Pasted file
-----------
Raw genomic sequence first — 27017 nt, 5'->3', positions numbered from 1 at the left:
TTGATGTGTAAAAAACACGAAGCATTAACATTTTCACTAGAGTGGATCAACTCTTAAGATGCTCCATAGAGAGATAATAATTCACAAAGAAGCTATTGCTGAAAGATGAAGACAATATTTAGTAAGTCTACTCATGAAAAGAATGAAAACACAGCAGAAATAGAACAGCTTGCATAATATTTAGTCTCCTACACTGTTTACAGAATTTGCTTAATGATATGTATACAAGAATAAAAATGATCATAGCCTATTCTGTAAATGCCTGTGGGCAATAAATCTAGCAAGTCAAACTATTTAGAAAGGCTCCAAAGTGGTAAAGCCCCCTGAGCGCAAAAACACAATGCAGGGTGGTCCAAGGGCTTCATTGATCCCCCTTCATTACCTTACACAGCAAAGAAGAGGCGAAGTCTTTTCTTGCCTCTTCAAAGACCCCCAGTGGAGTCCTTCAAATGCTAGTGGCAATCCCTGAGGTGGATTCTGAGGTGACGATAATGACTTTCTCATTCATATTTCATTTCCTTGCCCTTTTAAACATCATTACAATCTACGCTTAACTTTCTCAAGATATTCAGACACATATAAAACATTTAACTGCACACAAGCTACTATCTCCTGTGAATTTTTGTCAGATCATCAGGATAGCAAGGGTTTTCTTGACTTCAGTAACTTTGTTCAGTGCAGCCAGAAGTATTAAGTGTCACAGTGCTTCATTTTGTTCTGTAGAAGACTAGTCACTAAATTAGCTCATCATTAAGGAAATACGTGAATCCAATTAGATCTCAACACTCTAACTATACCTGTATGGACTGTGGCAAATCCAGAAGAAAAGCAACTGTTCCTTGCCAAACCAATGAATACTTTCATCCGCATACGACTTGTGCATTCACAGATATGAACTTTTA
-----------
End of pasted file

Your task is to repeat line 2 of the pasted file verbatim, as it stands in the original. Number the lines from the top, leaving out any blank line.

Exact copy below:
TTGATGTGTAAAAAACACGAAGCATTAACATTTTCACTAGAGTGGATCAACTCTTAAGATGCTCCATAGAGAGATAATAATTCACAAAGAAGCTATTGCTGAAAGATGAAGACAATATTTAGTAAGTCTACTCATGAAAAGAATGAAAACACAGCAGAAATAGAACAGCTTGCATAATATTTAGTCTCCTACACTGTTTACAGAATTTGCTTAATGATATGTATACAAGAATAAAAATGATCATAGCCTATTCTGTAAATGCCTGTGGGCAATAAATCTAGCAAGTCAAACTATTTAGAAAGGCTCCAAAGTGGTAAAGCCCCCTGAGCGCAAAAACACAATGCAGGGTGGTCCAAGGGCTTCATTGATCCCCCTTCATTACCTTACACAGCAAAGAAGAGGCGAAGTCTTTTCTTGCCTCTTCAAAGACCCCCAGTGGAGTCCTTCAAATGCTAGTGGCAATCCCTGAGGTGGATTCTGAGGTGACGATAATGACTTTCTCATTCATATTTCATTTCCTTGCCCTTTTAAACATCATTACAATCTACGCTTAACTTTCTCAAGATATTCAGACACATATAAAACATTTAACTGCACACAAGCTACTATCTCCTGTGAATTTTTGTCAGATCATCAGGATAGCAAGGGTTTTCTTGACTTCAGTAACTTTGTTCAGTGCAGCCAGAAGTATTAAGTGTCACAGTGCTTCATTTTGTTCTGTAGAAGACTAGTCACTAAATTAGCTCATCATTAAGGAAATACGTGAATCCAATTAGATCTCAACACTCTAACTATACCTGTATGGACTGTGGCAAATCCAGAAGAAAAGCAACTGTTCCTTGCCAAACCAATGAATACTTTCATCCGCATACGACTTGTGCATTCACAGATATGAACTTTTA